Figure 14. Map of Caledonia, 2001.
The town of Caledonia is a typical American small town (Figure 14). The streets are broad and mostly planned in a matrix of parallels and right angles. The businesses form a tightly-knit downtown that has stood for one hundred years or more (Figure 15). The largest buildings in Caledonia are the county courthouse, which was built in the 1890s, and St. Mary Catholic church, which was originally built in the 1880s. Both are located in the southern central area of town, within a few blocks of each other. The brick or stone buildings that date from before 1885[16] have weathered well, although some façades have received incongruent modernizations. A line of newer businesses skirts the western edge of town along Highway 44-76.

Figure 15. Caledonia downtown, 1907.
The homes developed clearly in separate additions: a few frame homes from the end of the 19th Century still stand, a group of homes built in the 1920s occupies one section of town, more modest homes built after the Great Depression are in another pocket, and in several groupings are the homes built to house the smaller families that formed after soldiers returned from World War II. Here and there, you can find homes built in the 1960s through the 1990s that fill in vacant lots left during the other periods of development. Along State Route 44-76 are the most recent businesses that include gas stations, motels, fast food, and restaurant-bars. The nearest city for movies and other entertainment is seventeen miles away: La Crosse, Wisconsin.[17]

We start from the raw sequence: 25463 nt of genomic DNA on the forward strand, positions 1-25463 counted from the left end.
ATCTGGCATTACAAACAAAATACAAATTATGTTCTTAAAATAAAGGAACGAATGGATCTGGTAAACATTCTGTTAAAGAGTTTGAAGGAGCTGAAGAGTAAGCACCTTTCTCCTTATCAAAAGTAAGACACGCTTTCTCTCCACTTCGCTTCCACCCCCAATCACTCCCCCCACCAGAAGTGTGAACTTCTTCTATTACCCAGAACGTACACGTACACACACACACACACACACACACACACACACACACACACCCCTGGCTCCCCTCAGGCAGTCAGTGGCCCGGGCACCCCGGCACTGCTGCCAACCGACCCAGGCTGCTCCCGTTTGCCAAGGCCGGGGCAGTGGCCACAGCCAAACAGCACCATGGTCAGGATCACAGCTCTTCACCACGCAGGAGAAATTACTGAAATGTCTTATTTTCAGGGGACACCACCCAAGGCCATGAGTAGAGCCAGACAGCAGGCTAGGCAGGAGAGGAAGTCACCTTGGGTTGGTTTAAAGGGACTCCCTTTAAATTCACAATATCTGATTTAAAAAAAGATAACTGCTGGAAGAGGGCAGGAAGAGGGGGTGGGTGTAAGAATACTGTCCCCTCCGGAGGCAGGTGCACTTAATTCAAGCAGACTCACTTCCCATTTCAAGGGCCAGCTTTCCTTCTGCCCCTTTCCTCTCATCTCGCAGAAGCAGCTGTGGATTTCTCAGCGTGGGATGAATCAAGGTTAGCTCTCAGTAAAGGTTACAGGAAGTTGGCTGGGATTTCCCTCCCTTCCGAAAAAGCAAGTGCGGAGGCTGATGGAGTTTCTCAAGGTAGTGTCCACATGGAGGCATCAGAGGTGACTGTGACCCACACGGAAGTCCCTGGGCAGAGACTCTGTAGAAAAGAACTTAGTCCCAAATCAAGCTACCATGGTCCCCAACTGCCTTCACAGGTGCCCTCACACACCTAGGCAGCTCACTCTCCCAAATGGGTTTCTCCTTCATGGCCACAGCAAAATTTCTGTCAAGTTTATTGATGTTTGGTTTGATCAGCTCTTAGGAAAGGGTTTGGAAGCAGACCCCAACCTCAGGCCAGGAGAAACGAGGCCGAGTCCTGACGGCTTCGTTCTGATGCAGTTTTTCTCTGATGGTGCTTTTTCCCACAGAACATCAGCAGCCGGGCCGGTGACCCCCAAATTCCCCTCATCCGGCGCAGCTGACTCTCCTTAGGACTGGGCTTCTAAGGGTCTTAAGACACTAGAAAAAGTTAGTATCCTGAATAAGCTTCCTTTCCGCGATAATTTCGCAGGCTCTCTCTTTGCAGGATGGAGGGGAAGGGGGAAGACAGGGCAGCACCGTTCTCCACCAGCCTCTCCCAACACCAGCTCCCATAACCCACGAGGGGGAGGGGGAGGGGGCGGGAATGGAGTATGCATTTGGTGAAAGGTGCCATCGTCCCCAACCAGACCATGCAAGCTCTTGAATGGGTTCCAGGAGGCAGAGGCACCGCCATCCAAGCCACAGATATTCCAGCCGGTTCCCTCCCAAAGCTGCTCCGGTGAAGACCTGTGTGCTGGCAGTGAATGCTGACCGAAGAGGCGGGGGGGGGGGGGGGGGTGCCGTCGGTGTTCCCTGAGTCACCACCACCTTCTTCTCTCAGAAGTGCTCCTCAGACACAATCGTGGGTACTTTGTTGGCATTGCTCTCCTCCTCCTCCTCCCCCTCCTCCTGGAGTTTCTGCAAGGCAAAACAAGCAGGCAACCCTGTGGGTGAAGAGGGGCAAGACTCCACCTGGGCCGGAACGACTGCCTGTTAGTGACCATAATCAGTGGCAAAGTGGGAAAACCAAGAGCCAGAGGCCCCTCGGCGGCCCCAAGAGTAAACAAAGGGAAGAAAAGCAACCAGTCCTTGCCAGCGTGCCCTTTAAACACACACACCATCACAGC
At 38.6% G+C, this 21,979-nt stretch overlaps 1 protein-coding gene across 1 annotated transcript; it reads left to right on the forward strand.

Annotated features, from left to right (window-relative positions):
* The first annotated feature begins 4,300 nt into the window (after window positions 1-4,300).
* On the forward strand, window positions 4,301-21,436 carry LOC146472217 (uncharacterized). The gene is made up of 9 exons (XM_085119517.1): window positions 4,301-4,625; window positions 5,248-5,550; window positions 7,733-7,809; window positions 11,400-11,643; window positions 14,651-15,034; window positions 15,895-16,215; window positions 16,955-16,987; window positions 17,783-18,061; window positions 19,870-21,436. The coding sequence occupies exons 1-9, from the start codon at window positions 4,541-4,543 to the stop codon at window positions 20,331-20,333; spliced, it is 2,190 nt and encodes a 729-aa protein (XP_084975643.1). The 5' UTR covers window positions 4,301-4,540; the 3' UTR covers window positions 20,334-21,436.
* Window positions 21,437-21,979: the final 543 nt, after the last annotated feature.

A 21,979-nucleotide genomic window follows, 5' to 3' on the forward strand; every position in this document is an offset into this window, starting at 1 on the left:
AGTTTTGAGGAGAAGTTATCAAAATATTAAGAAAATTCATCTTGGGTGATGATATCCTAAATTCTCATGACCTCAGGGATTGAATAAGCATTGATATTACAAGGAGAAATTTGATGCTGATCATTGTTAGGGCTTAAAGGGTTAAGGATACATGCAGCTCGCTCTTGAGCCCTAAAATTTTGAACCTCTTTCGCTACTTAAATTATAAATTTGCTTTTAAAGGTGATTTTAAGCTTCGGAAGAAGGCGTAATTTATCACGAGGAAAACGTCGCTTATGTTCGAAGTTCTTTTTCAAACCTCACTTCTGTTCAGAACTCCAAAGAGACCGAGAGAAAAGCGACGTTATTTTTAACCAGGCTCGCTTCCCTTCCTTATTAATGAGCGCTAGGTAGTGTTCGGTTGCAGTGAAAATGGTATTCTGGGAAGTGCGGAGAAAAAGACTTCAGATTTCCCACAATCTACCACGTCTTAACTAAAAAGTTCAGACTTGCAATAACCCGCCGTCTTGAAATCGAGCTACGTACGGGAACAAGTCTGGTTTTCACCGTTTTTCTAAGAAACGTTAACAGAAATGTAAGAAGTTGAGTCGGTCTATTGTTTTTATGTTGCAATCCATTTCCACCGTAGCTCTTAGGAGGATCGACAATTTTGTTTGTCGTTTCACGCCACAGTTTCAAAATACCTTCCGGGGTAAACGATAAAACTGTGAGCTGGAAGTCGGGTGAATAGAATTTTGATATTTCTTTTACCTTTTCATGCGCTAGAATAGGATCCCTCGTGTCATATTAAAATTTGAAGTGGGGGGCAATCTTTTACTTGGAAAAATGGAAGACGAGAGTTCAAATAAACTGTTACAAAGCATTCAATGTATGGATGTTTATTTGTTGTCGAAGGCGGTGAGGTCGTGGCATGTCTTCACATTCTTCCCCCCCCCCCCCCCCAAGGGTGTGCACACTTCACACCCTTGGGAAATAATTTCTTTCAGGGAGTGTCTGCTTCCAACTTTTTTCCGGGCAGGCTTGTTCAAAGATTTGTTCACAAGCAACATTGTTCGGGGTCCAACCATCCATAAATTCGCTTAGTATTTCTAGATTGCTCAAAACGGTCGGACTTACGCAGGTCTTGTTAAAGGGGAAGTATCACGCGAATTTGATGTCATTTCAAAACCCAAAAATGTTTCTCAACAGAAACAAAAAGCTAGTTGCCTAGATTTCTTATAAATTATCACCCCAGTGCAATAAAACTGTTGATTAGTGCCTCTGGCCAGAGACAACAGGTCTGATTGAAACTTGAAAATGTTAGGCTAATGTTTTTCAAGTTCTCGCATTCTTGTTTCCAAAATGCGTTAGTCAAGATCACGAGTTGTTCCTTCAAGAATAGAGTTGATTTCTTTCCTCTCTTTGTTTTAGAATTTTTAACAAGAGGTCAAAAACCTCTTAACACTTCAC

Previous sections: Background for family history, Parish
Next sections: History, Reinert History in the Area, Travel to Kansas in 1872, Tipton KS, Seguin KS, La Crosse WI



See Coulee Region, accessed 2013.10.22.


Neill, p. 285.


Neill, p. 258 (writing in 1882 about the Chicago, Milwaukee and St. Paul company).


Neill, p. 292.


378,000 acres in 1920 Minnesota, 1.6 million acres in 1943, and diminishing lately to only 10,000 acres, as cited in a Minnesota farms publication.


Thomas Jefferson Agricultural Institute, in their online essay on flax.


Unattributed, Atlas and Farmers’ Directory of Houston County,. Webb Publishing Company (St. Paul MN), 1931. Personal copy available as scanned images.


Population figures cited in Wikipedia's article on Houston county and linked entries for each township and town.


Neill, p. 271.


Nine years after Susanna Reinert had left the Caledonia area for Tipton, Kansas with her mother, sisters, and brothers, she moved to La Crosse with her husband John M. Kohn and three children. They had moved there at the encouragement of her brother-in-law Mathias Kohn, who had owned and operated a well-respected and successful saloon and boarding house in La Crosse since 1864.